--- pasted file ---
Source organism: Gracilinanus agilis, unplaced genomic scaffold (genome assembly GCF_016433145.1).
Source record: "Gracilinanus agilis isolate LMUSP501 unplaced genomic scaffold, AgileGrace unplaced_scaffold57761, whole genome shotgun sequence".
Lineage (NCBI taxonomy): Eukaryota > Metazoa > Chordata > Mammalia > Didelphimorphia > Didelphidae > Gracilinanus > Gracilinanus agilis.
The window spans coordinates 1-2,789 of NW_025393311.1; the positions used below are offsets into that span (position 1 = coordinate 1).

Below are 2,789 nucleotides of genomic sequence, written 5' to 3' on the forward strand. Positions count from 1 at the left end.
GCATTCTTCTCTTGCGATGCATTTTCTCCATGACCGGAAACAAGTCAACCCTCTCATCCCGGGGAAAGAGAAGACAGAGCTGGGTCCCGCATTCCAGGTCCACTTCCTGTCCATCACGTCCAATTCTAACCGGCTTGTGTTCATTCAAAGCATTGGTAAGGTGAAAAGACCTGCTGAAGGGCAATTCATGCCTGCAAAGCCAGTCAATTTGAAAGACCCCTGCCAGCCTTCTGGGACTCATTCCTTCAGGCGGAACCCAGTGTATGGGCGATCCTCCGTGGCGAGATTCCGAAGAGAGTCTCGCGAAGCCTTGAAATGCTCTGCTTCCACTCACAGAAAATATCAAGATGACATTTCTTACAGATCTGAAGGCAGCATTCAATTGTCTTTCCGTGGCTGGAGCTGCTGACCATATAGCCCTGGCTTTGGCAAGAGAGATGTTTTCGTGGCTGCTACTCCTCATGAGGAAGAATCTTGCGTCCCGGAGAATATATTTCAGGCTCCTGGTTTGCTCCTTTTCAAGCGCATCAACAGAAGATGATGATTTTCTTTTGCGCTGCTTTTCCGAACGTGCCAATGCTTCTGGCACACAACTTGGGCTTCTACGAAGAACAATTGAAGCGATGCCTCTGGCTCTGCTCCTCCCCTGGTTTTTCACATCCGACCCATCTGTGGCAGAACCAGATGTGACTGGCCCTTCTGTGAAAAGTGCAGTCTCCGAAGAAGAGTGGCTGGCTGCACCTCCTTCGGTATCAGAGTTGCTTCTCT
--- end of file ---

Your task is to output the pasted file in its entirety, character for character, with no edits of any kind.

Source organism: Gracilinanus agilis, unplaced genomic scaffold (genome assembly GCF_016433145.1).
Source record: "Gracilinanus agilis isolate LMUSP501 unplaced genomic scaffold, AgileGrace unplaced_scaffold57761, whole genome shotgun sequence".
Lineage (NCBI taxonomy): Eukaryota > Metazoa > Chordata > Mammalia > Didelphimorphia > Didelphidae > Gracilinanus > Gracilinanus agilis.
The window spans coordinates 1-2,789 of NW_025393311.1; the positions used below are offsets into that span (position 1 = coordinate 1).

Below are 2,789 nucleotides of genomic sequence, written 5' to 3' on the forward strand. Positions count from 1 at the left end.
GCATTCTTCTCTTGCGATGCATTTTCTCCATGACCGGAAACAAGTCAACCCTCTCATCCCGGGGAAAGAGAAGACAGAGCTGGGTCCCGCATTCCAGGTCCACTTCCTGTCCATCACGTCCAATTCTAACCGGCTTGTGTTCATTCAAAGCATTGGTAAGGTGAAAAGACCTGCTGAAGGGCAATTCATGCCTGCAAAGCCAGTCAATTTGAAAGACCCCTGCCAGCCTTCTGGGACTCATTCCTTCAGGCGGAACCCAGTGTATGGGCGATCCTCCGTGGCGAGATTCCGAAGAGAGTCTCGCGAAGCCTTGAAATGCTCTGCTTCCACTCACAGAAAATATCAAGATGACATTTCTTACAGATCTGAAGGCAGCATTCAATTGTCTTTCCGTGGCTGGAGCTGCTGACCATATAGCCCTGGCTTTGGCAAGAGAGATGTTTTCGTGGCTGCTACTCCTCATGAGGAAGAATCTTGCGTCCCGGAGAATATATTTCAGGCTCCTGGTTTGCTCCTTTTCAAGCGCATCAACAGAAGATGATGATTTTCTTTTGCGCTGCTTTTCCGAACGTGCCAATGCTTCTGGCACACAACTTGGGCTTCTACGAAGAACAATTGAAGCGATGCCTCTGGCTCTGCTCCTCCCCTGGTTTTTCACATCCGACCCATCTGTGGCAGAACCAGATGTGACTGGCCCTTCTGTGAAAAGTGCAGTCTCCGAAGAAGAGTGGCTGGCTGCACCTCCTTCGGTATCAGAGTTGCTTCTCT